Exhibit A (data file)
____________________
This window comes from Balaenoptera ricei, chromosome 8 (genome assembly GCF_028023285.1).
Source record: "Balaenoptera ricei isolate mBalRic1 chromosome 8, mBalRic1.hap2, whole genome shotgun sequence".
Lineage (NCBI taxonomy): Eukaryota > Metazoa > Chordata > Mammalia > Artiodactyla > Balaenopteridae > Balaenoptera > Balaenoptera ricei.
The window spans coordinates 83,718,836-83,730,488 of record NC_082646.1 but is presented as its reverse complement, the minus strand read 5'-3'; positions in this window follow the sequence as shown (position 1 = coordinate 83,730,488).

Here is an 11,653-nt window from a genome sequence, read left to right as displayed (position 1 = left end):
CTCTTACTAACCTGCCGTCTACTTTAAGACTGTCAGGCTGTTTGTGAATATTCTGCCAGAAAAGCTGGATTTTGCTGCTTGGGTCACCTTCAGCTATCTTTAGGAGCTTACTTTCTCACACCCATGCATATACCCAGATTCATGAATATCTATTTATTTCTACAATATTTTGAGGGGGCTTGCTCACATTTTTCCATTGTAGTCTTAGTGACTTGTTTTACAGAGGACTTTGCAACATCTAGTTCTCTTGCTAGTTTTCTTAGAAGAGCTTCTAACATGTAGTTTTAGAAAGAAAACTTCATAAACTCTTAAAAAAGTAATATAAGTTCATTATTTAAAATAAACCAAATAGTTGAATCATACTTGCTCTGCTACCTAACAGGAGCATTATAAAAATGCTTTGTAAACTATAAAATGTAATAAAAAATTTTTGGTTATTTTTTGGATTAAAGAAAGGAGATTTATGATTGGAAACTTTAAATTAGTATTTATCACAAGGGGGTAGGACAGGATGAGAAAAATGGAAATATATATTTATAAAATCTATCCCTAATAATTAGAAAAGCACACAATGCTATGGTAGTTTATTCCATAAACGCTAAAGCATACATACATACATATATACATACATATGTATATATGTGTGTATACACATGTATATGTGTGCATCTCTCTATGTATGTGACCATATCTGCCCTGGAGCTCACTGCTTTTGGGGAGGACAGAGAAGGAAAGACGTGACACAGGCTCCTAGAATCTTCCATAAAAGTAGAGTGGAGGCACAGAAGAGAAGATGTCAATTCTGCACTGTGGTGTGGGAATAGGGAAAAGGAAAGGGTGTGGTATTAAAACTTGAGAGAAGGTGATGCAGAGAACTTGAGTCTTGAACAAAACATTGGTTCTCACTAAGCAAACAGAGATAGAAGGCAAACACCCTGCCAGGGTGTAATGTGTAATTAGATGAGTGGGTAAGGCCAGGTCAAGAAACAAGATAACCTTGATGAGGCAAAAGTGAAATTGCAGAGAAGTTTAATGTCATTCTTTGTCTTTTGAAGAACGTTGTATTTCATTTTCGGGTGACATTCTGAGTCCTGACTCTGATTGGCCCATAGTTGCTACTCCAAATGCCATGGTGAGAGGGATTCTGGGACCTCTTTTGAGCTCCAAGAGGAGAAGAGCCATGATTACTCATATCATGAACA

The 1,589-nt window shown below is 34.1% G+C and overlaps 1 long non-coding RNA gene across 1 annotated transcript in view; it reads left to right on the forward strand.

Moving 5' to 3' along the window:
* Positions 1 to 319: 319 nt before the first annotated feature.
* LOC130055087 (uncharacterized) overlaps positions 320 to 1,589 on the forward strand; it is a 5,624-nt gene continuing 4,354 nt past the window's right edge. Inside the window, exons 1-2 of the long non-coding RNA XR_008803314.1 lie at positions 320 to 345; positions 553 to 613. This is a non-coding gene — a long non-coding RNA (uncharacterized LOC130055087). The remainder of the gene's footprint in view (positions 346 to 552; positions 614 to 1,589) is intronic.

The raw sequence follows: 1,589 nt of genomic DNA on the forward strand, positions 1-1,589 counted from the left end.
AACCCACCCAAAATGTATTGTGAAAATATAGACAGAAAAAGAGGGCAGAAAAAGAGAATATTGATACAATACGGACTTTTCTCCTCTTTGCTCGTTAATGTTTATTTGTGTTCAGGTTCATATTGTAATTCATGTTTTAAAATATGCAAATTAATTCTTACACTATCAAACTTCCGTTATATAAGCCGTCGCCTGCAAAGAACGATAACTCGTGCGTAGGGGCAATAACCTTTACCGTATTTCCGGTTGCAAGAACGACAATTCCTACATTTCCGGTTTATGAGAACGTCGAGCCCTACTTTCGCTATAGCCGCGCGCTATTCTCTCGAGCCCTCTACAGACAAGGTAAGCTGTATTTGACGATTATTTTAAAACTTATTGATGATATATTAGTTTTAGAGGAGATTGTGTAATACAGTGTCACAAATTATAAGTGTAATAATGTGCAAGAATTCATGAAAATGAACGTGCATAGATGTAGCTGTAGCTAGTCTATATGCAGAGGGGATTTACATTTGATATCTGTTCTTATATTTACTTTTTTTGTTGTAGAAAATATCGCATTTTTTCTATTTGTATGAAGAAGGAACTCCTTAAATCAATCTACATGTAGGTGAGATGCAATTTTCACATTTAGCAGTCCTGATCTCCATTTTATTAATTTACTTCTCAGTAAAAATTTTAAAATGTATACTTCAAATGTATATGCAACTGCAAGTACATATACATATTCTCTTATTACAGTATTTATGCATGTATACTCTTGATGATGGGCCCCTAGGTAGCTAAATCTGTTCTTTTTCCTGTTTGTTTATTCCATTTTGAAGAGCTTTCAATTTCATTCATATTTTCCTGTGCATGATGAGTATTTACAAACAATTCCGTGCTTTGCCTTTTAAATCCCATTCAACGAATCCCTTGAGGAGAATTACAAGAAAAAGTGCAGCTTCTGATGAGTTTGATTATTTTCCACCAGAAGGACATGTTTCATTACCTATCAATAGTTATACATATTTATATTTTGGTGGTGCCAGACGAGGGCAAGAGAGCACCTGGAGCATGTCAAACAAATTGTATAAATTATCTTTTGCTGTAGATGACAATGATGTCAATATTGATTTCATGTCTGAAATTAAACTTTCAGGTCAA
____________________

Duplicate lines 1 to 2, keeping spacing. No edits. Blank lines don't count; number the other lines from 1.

This window comes from Balaenoptera ricei, chromosome 8 (genome assembly GCF_028023285.1).
Source record: "Balaenoptera ricei isolate mBalRic1 chromosome 8, mBalRic1.hap2, whole genome shotgun sequence".